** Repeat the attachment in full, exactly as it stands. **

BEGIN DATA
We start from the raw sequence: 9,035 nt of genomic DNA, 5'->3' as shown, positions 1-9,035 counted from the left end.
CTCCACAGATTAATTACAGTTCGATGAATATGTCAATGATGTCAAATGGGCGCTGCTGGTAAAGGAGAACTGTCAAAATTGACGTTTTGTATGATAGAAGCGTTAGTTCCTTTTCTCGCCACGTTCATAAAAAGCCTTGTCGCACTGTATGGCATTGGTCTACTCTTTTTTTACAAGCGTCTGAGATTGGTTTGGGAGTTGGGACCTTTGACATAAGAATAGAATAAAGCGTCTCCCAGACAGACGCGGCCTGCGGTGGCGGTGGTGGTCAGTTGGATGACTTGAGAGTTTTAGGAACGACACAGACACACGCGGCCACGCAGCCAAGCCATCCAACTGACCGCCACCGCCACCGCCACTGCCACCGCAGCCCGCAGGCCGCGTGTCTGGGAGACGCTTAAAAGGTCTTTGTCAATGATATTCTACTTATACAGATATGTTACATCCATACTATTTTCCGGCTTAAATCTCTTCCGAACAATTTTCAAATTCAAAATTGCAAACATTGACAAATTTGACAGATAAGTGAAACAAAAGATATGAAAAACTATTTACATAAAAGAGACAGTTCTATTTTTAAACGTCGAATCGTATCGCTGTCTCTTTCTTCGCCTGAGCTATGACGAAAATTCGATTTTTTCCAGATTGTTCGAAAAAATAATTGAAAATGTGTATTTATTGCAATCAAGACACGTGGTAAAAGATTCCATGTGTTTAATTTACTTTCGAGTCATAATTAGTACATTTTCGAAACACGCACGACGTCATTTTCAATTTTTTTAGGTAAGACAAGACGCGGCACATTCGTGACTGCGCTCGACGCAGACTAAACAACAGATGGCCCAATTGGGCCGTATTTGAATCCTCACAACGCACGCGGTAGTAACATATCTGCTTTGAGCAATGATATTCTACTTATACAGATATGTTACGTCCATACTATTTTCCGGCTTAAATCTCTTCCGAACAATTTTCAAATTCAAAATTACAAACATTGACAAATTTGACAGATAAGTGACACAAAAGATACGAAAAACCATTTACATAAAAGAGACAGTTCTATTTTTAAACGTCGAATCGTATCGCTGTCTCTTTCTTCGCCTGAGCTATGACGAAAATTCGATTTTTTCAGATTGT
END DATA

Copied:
We start from the raw sequence: 9,035 nt of genomic DNA, 5'->3' as shown, positions 1-9,035 counted from the left end.
CTCCACAGATTAATTACAGTTCGATGAATATGTCAATGATGTCAAATGGGCGCTGCTGGTAAAGGAGAACTGTCAAAATTGACGTTTTGTATGATAGAAGCGTTAGTTCCTTTTCTCGCCACGTTCATAAAAAGCCTTGTCGCACTGTATGGCATTGGTCTACTCTTTTTTTACAAGCGTCTGAGATTGGTTTGGGAGTTGGGACCTTTGACATAAGAATAGAATAAAGCGTCTCCCAGACAGACGCGGCCTGCGGTGGCGGTGGTGGTCAGTTGGATGACTTGAGAGTTTTAGGAACGACACAGACACACGCGGCCACGCAGCCAAGCCATCCAACTGACCGCCACCGCCACCGCCACTGCCACCGCAGCCCGCAGGCCGCGTGTCTGGGAGACGCTTAAAAGGTCTTTGTCAATGATATTCTACTTATACAGATATGTTACATCCATACTATTTTCCGGCTTAAATCTCTTCCGAACAATTTTCAAATTCAAAATTGCAAACATTGACAAATTTGACAGATAAGTGAAACAAAAGATATGAAAAACTATTTACATAAAAGAGACAGTTCTATTTTTAAACGTCGAATCGTATCGCTGTCTCTTTCTTCGCCTGAGCTATGACGAAAATTCGATTTTTTCCAGATTGTTCGAAAAAATAATTGAAAATGTGTATTTATTGCAATCAAGACACGTGGTAAAAGATTCCATGTGTTTAATTTACTTTCGAGTCATAATTAGTACATTTTCGAAACACGCACGACGTCATTTTCAATTTTTTTAGGTAAGACAAGACGCGGCACATTCGTGACTGCGCTCGACGCAGACTAAACAACAGATGGCCCAATTGGGCCGTATTTGAATCCTCACAACGCACGCGGTAGTAACATATCTGCTTTGAGCAATGATATTCTACTTATACAGATATGTTACGTCCATACTATTTTCCGGCTTAAATCTCTTCCGAACAATTTTCAAATTCAAAATTACAAACATTGACAAATTTGACAGATAAGTGACACAAAAGATACGAAAAACCATTTACATAAAAGAGACAGTTCTATTTTTAAACGTCGAATCGTATCGCTGTCTCTTTCTTCGCCTGAGCTATGACGAAAATTCGATTTTTTCAGATTGT